Getting drunk for medical reasons?

I’m pretty sure it is never justified to get drunk or use hardcore drugs, but I read this article by Taylor Marshall, and I quote

If you’re going to pull a bullet from my arm and we have no painkillers, I’m getting drunk. And that’s okay. Same goes for the medicinal use of cocaine, opium, codeine, and marijuana.

Here is the article taylormarshall.com/2013/08/is-marijuana-smoking-sinful-for-christians-a-thomistic-analysis.html

The drugs are used for medical reasons, and people used to get drunk as it was the only anesthesia available. It’s a different thing from getting drunk to anesthesize one’s feelings.

It certainly is better than the mallet to the head!

:):slight_smile:

Another possibility is to counteract methanol poisoning, the antidote is grain alcohol.

ICXC NIKA

It’s all about the intent behind it. If you need something to numb physical pain for a medical procedure and that’s all you have then it’s a tool like any other painkiller. It isn’t being used recreationally in that instance.

That’s an interesting question. How about civil service? My brother in law is a police officer, and is involved with the training of new officers on how to identify if someone is under the influence. There is one important test, and the subject must be drunk in order to train the officers. He’s invited me a few times to come and be a subject but it hasn’t worked out (not because I had any objections).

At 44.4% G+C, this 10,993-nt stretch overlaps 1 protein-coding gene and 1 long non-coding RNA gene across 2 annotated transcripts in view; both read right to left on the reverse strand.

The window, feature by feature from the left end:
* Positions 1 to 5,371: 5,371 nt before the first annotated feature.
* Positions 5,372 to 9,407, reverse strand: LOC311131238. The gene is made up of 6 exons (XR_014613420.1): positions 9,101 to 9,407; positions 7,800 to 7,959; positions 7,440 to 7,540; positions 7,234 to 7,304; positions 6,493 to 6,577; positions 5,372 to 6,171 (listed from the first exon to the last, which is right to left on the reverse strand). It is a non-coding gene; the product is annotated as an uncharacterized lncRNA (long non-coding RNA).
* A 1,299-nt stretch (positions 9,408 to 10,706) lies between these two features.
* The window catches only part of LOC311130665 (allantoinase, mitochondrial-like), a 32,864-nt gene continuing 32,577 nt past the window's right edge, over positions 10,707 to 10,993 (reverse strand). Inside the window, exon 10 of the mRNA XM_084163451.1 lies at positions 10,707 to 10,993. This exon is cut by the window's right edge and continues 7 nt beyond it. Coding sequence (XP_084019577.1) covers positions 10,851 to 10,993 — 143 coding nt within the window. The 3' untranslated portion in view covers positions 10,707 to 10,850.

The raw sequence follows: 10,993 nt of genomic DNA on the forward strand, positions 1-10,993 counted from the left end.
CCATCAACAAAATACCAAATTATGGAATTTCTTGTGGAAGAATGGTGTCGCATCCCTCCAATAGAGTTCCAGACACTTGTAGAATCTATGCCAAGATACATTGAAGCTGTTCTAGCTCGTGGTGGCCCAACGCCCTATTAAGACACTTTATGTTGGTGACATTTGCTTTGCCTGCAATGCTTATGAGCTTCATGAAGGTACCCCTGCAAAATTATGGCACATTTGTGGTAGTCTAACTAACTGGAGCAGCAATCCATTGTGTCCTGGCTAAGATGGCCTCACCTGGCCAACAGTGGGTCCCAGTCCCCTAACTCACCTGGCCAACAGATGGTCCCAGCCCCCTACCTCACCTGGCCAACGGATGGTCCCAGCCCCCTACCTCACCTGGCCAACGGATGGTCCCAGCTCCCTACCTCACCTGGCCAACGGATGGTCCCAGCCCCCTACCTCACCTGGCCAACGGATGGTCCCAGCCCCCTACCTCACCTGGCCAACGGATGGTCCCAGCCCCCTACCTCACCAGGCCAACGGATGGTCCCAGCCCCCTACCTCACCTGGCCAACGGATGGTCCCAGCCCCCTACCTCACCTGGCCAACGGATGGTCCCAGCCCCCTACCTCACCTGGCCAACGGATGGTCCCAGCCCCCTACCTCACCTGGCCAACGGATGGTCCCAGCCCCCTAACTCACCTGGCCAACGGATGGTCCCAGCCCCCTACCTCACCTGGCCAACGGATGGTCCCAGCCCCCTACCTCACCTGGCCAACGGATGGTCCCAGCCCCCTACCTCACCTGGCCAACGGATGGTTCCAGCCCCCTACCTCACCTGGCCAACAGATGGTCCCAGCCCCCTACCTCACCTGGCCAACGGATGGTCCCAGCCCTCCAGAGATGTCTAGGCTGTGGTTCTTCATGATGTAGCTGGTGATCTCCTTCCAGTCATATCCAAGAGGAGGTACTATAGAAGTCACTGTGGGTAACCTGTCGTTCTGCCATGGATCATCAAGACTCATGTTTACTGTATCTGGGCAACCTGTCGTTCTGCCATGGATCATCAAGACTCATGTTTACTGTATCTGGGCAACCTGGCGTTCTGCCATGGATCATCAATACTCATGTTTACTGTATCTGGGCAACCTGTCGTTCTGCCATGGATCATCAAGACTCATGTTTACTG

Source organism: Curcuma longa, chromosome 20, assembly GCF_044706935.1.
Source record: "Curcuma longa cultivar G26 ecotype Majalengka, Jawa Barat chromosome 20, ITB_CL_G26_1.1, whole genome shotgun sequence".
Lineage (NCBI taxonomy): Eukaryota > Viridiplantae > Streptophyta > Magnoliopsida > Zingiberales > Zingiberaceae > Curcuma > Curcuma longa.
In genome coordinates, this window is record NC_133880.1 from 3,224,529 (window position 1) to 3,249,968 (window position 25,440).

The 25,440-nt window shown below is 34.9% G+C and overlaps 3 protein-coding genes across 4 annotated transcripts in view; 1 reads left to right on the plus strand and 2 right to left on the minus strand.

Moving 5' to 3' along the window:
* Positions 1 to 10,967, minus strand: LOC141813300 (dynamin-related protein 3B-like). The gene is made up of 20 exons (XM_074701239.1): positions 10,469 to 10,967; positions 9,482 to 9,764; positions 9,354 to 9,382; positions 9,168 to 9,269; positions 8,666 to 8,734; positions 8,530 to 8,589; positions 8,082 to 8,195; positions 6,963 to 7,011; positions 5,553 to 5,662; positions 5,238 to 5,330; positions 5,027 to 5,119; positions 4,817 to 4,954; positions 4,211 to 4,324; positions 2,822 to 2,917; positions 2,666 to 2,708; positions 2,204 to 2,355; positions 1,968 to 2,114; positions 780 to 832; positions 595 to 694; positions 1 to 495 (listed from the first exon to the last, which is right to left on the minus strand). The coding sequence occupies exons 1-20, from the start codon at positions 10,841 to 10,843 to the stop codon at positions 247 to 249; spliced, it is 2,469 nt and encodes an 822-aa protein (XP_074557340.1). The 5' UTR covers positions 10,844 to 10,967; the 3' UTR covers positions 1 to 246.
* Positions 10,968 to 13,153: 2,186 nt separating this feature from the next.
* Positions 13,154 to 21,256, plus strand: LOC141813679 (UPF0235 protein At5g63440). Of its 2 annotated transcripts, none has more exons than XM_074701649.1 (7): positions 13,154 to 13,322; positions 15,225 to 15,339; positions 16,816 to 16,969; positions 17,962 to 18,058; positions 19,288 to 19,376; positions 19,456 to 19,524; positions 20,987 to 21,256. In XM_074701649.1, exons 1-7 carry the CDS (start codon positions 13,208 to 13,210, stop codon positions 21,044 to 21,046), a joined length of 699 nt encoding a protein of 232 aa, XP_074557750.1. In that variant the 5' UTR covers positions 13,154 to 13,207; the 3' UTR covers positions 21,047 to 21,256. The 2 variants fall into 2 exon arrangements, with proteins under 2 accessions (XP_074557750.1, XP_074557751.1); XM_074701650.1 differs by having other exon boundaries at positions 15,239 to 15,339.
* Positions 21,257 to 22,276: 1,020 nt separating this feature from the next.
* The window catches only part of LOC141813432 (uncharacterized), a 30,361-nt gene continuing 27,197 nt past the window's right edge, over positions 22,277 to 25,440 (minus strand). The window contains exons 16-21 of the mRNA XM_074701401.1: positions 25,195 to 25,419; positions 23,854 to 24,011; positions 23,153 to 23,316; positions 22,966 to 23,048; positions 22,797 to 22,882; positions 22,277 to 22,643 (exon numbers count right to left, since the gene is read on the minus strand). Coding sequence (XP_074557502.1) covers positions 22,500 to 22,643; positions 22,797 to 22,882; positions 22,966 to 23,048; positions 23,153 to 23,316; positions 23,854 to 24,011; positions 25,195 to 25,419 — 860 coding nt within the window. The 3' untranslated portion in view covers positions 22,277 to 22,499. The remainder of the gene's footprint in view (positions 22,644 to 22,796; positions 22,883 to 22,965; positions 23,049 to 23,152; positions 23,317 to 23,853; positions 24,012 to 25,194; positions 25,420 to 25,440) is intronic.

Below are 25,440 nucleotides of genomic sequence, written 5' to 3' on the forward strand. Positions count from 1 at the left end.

I would have to agree. And this has long been done. My uncle pulled his own tooth once, as they did not have enough to pay a dentist. So a small bottle of whiskey and pliers is what was used. (It was a lot cheaper than the dentist.)

There are lots of situations where one might use alcohol for a sedative, but I guess it would really be a rarity in this country. If used this way I can’t see anything wrong in terms of it being a sin. (As long as there really was little other option out there.)

Turn out this uncle just died last week. He was facing a leg amputation, but the last time they used anesthetic on him, it made him flat-line immediately. He did not live long enough for them to get to the amputation, and that may very well have been a blessing.

Intent matters, of course, there is a difference between taking morphine for pain and taking morphine to get high. (Much as there’s a difference between taking morphine for pain and taking it to commit suicide.) BUT I believe that the concept of proportionality also applies. One would not be justified in taking, say, IV morphine for a headache that could be just as easily be treated with Tylenol and stating “I took it for the pain, not to get high”. (This is assuming this is a “normal” person, not one who has a high tolerance to pain meds for some reason, and that the headache is a normal headache, not due to a brain tumor, etc.)

Children who undergo procedures or who receive IV drugs regularly often get sedatives. A sedative like midazolam probably gives an even nicer feeling than drunkenness.
I used to work at a children’s hospital and there was 7 year old girl there who got an IV arthritis med every 8 weeks or so. One time she got upset because the sedative no longer gave her the ‘buzz’ it had before, because she had grown. Her dose had maybe been a bit too high.